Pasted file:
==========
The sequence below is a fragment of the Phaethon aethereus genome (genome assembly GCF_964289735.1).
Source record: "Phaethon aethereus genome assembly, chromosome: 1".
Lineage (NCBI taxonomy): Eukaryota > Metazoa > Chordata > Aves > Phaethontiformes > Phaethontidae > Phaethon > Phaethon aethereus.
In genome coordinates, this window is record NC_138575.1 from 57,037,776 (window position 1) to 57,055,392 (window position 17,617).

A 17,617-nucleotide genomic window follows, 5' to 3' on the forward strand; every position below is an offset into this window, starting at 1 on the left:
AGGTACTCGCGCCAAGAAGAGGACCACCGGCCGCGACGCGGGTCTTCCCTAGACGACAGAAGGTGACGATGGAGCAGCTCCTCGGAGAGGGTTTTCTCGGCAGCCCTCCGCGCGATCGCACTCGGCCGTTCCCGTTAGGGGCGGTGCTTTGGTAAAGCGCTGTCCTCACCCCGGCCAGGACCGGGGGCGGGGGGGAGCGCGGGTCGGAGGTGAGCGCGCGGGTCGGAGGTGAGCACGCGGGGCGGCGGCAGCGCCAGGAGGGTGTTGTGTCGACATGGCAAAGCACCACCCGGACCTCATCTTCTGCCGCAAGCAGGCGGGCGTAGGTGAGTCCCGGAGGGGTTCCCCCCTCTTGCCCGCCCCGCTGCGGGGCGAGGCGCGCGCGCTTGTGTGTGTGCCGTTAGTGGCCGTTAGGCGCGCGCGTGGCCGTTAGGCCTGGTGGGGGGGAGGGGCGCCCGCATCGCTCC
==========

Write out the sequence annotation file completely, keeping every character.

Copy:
The sequence below is a fragment of the Phaethon aethereus genome (genome assembly GCF_964289735.1).
Source record: "Phaethon aethereus genome assembly, chromosome: 1".
Lineage (NCBI taxonomy): Eukaryota > Metazoa > Chordata > Aves > Phaethontiformes > Phaethontidae > Phaethon > Phaethon aethereus.
In genome coordinates, this window is record NC_138575.1 from 57,037,776 (window position 1) to 57,055,392 (window position 17,617).

A 17,617-nucleotide genomic window follows, 5' to 3' on the forward strand; every position below is an offset into this window, starting at 1 on the left:
AGGTACTCGCGCCAAGAAGAGGACCACCGGCCGCGACGCGGGTCTTCCCTAGACGACAGAAGGTGACGATGGAGCAGCTCCTCGGAGAGGGTTTTCTCGGCAGCCCTCCGCGCGATCGCACTCGGCCGTTCCCGTTAGGGGCGGTGCTTTGGTAAAGCGCTGTCCTCACCCCGGCCAGGACCGGGGGCGGGGGGGAGCGCGGGTCGGAGGTGAGCGCGCGGGTCGGAGGTGAGCACGCGGGGCGGCGGCAGCGCCAGGAGGGTGTTGTGTCGACATGGCAAAGCACCACCCGGACCTCATCTTCTGCCGCAAGCAGGCGGGCGTAGGTGAGTCCCGGAGGGGTTCCCCCCTCTTGCCCGCCCCGCTGCGGGGCGAGGCGCGCGCGCTTGTGTGTGTGCCGTTAGTGGCCGTTAGGCGCGCGCGTGGCCGTTAGGCCTGGTGGGGGGGAGGGGCGCCCGCATCGCTCC